Good Music We Can Know

Thursday, November 14, 2013

Jungle Drums in the Primordial Wasteland

I'd like to present to you all a piece of work that I've recently completed: a three-part video suite, comprised of re-edited dinosaur claymation videos, salvaged from my elementary school library and transferred from VHS tape.  Intensively sound-designed and re-scored to be saturated with Exotica, library, and cosmic synth music. 

I won't lie to you-- I do have lofty aspirations and intellectual arguments for this work.  I hope that it functions as more than a nostalgia-steeped supercut for the Exotica-niche (in many ways, it is better served as a real-life installation-video piece, where one may be more easily encouraged to experience the work in an immersive fashion, rather than the immediate-gratification environment of a youtube video).  While those aspirations are true and earnest and hopefully not too tiresome, I want to say that when making this kind of work, the most important guiding principle, for me, is to create provocative entertainments.  (In the vein of Jodorowski's midnight movies, or 2001:A Space Odyssey, among many, many others., which were for thinkers and stoners alike, or even for the thinking stoned, a not-rare but too-rarely mentioned or respected type.) 

Which is to say, I hope for the viewer to be able to participate in the fantasy, illusion, or distilled nostalgia whilst allowing for engagement in something like a personal examination or philosophical critique (pseudo-science/infotainment as a coded language of poetics or propaganda, the timeless past as an exoticized temporal fiction, the primeval as a twin to the post-apocalypse and manifestation of a human longing for annihilation or nonexistence, the constructed narrative of the dinosaurs as a sort of martyr-allegory in humanity's modern creation-myth, memory fragmenting and purifying fact into surreal new forms which are crumbling and unstable, etc., etc., blah blah blah)

So I hope you enjoy, and don't feel that you have to think too hard unless you want to.  If you're extremely generous, you'll pull them up on a big screen and settle into them like a movie.  Or just click and watch, and have my gratitude for your eyes.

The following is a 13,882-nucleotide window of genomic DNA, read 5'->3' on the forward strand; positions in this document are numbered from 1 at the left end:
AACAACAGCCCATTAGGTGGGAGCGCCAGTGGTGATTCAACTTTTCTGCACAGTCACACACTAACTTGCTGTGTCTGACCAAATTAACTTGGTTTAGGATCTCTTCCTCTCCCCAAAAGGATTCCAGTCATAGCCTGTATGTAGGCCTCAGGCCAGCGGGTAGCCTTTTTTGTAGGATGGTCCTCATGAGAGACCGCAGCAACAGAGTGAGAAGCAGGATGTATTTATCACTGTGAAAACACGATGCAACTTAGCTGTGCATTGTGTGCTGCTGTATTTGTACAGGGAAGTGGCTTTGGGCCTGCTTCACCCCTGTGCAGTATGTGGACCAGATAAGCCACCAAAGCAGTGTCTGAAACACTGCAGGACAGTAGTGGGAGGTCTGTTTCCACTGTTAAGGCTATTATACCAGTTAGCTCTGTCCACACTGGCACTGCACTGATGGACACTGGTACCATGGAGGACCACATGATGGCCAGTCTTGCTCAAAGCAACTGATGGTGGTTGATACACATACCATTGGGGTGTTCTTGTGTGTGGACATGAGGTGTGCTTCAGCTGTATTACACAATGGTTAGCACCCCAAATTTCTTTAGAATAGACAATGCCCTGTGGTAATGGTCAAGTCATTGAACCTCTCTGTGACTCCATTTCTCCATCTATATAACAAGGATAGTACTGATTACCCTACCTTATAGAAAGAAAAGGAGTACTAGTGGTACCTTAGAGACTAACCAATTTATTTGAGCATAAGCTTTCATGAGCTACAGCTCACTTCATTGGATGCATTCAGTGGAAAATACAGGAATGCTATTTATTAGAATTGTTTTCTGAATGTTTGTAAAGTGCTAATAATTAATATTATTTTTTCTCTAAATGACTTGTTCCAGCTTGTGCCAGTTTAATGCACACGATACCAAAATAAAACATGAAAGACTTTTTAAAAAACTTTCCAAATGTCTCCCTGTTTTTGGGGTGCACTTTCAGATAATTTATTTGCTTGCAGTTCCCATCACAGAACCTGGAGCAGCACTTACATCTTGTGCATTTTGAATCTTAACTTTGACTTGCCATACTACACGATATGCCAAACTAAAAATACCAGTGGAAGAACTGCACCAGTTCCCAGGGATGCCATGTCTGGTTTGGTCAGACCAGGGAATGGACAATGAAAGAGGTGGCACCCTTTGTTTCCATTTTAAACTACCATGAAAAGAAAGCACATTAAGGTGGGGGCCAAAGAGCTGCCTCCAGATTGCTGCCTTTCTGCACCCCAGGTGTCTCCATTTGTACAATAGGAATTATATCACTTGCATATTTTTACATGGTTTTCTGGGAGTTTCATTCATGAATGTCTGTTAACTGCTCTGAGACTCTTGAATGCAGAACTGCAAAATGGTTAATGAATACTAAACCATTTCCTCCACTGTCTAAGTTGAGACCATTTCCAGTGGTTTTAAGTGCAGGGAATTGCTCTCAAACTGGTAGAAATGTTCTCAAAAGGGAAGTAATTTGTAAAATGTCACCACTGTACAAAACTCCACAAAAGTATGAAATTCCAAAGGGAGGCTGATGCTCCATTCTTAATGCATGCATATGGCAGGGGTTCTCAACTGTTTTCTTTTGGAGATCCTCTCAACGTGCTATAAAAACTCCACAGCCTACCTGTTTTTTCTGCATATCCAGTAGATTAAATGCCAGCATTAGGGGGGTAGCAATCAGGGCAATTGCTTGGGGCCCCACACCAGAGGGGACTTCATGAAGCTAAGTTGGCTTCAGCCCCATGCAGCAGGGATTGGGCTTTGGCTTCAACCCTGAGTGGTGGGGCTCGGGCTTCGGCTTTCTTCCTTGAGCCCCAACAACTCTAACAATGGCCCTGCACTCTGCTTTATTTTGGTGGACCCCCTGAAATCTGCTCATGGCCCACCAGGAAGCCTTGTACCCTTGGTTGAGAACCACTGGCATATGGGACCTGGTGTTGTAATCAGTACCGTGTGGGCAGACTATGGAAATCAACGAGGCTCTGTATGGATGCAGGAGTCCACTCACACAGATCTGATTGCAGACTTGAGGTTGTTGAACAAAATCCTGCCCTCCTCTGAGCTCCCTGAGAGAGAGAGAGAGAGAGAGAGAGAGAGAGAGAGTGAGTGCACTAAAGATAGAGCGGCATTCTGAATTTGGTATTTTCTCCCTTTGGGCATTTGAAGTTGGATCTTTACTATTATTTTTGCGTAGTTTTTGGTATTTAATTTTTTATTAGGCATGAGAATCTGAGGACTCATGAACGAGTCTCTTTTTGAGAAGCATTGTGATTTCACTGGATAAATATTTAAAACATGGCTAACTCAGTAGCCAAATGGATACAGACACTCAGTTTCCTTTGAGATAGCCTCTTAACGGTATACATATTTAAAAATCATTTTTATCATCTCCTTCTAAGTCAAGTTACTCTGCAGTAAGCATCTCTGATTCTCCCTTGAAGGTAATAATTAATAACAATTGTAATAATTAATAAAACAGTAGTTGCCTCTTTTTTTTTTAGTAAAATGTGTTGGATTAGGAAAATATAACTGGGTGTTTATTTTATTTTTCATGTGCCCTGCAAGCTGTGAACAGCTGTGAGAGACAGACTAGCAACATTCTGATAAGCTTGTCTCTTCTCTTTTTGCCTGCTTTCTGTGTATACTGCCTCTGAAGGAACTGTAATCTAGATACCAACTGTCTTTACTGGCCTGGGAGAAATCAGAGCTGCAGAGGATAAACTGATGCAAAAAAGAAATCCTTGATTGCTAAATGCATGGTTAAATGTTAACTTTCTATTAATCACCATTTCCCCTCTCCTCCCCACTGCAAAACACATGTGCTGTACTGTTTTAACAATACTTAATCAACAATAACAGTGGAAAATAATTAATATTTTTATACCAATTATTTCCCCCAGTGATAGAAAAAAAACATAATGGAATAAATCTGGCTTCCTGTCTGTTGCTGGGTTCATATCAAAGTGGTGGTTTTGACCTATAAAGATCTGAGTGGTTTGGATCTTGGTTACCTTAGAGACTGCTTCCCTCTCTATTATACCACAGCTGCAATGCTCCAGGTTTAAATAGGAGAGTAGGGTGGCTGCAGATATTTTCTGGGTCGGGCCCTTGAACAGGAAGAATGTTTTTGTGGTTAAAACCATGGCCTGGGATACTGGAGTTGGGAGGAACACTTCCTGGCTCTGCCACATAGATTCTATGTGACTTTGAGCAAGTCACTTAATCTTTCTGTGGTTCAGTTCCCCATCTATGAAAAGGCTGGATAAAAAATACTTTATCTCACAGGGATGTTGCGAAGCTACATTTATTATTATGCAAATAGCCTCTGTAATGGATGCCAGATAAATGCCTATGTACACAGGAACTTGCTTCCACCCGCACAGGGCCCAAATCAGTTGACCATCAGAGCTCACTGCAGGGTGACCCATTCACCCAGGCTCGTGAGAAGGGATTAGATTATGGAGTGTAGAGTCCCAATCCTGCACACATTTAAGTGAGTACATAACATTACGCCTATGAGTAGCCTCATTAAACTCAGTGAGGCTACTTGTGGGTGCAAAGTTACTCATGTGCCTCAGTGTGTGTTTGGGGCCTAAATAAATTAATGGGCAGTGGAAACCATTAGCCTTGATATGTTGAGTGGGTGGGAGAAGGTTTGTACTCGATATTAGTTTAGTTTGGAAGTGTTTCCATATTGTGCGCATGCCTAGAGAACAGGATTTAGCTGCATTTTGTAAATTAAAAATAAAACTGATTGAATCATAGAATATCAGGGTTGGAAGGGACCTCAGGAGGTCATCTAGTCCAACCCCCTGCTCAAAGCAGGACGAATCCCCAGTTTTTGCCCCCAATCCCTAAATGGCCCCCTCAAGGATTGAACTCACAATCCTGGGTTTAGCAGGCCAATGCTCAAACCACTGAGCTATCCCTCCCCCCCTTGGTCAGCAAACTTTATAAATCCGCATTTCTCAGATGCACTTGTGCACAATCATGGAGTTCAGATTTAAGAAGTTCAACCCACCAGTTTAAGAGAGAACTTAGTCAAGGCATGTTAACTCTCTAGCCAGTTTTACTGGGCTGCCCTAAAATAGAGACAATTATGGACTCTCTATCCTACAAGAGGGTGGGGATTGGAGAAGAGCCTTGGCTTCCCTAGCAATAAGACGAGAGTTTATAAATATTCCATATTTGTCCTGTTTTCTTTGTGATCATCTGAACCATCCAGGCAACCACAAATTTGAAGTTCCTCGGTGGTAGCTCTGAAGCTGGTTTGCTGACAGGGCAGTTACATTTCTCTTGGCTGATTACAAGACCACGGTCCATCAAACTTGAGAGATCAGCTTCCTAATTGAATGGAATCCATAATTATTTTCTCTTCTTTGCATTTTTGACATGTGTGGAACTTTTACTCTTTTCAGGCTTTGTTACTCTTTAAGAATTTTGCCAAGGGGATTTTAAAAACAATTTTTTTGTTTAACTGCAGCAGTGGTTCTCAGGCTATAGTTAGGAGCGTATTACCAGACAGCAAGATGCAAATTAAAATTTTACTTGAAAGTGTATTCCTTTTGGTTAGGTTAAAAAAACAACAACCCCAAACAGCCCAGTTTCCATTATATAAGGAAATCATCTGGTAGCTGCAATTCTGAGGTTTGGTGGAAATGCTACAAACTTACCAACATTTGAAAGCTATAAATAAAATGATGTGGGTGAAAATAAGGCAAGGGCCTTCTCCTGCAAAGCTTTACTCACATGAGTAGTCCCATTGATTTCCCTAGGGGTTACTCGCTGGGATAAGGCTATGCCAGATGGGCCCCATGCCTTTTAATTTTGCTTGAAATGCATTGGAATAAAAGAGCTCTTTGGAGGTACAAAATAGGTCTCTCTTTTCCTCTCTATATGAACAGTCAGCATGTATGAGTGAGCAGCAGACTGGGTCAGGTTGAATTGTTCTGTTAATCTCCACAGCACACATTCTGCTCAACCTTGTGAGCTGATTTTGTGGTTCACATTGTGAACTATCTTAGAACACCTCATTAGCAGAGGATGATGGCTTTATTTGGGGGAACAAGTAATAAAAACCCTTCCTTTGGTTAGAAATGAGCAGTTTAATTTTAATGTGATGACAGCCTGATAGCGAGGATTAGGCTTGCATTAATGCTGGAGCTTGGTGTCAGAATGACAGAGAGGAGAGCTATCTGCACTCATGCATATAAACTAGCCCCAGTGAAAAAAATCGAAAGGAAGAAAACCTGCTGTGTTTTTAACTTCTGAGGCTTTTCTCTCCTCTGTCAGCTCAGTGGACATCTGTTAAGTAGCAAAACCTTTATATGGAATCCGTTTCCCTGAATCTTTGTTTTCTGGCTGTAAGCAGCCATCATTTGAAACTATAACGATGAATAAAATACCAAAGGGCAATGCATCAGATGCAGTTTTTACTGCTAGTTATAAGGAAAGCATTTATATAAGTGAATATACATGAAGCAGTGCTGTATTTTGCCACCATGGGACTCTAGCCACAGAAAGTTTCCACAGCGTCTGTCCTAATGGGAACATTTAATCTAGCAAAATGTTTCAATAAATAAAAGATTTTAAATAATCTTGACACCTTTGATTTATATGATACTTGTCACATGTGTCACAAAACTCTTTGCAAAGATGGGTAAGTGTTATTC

With all that ado and nothing more, I'd like to present to you:

Millions of Years Ago: A Primeval Bolero in Three Parts
Concerning the Origins of Man and the Savage Early Days of the Earth
For the Edification and Pleasure of the Audience: In Order to Please the Eye and Excite the Imagination

(click the images to link to videos)

Tuesday, November 5, 2013

Hypertension Functions: Flash Strap & William Onyeabor, a love story

Over the summer I was contacted by Luaka Bop with regards to our mutual appreciation of the fantastic Mr. William Onyeabor.  I learned of their long-in-the-making plans to release a deluxe, remastered Onyeabor compilation.  We spoke on the phone, and I was treated to a fascinating tale, outlining a recent Luaka Bop expedition to Enugu, Nigeria to meet Onyeabor and learn something, anything, about the elusive figure (much of that tale is satisfyingly laid out here, thank goodness, and I highly recommend the read).  In their bold, egalitarian magnanimity, they invited me to contribute to a newspaper project, one part of the elaborate panoply of Onyeabor items which have exploded onto the earth as accompaniment for the comp album.  I was to write a news story, covering the return to Enugu of Nigerian scholars from their studies abroad in the USSR.  I wrote it, made it as strange as I could, and the other day I finally got to see it in print.  Pretty cool.

 You can read the whole paper, which is chock full of weird pseudo-journalism, metatextual reportage, Onyeabor referentiality, and actual information, if you purchase it here.  It's only five bucks.  But what I really do have to recommend-- if the means are available to you and you have the inclination-- is that you procure the grand, magisterial comp, Who Is William Onyeabor? particularly on vinyl, which comes in the form of a 3LP monster-- not only does the vinyl sound amazing, it also features several tracks that aren't on the CD/online version, including a revelatory remaster of "Jungle Gods," which I for one have never before heard without cataclysmic scratches and pops (it bears mentioning, though, that all the remasters presented are truly heroic).
I'm spinning it right now on my Dual 1019, that funkelectro sound like warm African air just pouring from the speakers and filling my explorer's room, and I'm a very pleased head-with-ears indeed.  (The vinyl reissue of Good Name, if you can get it, is just insane, also-- the original cover art is gloriously reproduced-- and I hope it's followed by many more Onyeabor LP reissues.)

I'm not trying to shill, it just makes me very excited to see Onyeabor being presented to the world in a major way, and very relieved to see that it's been done so well-- the whole thing is such a labor of love and a monument to mystery.  And I'm happy to have been a part of it, in my small way, and I wanted to tell you all about it.  Anyway, may you all explode like atomic bombs today.  Hiya hiya hiya hiya hiya.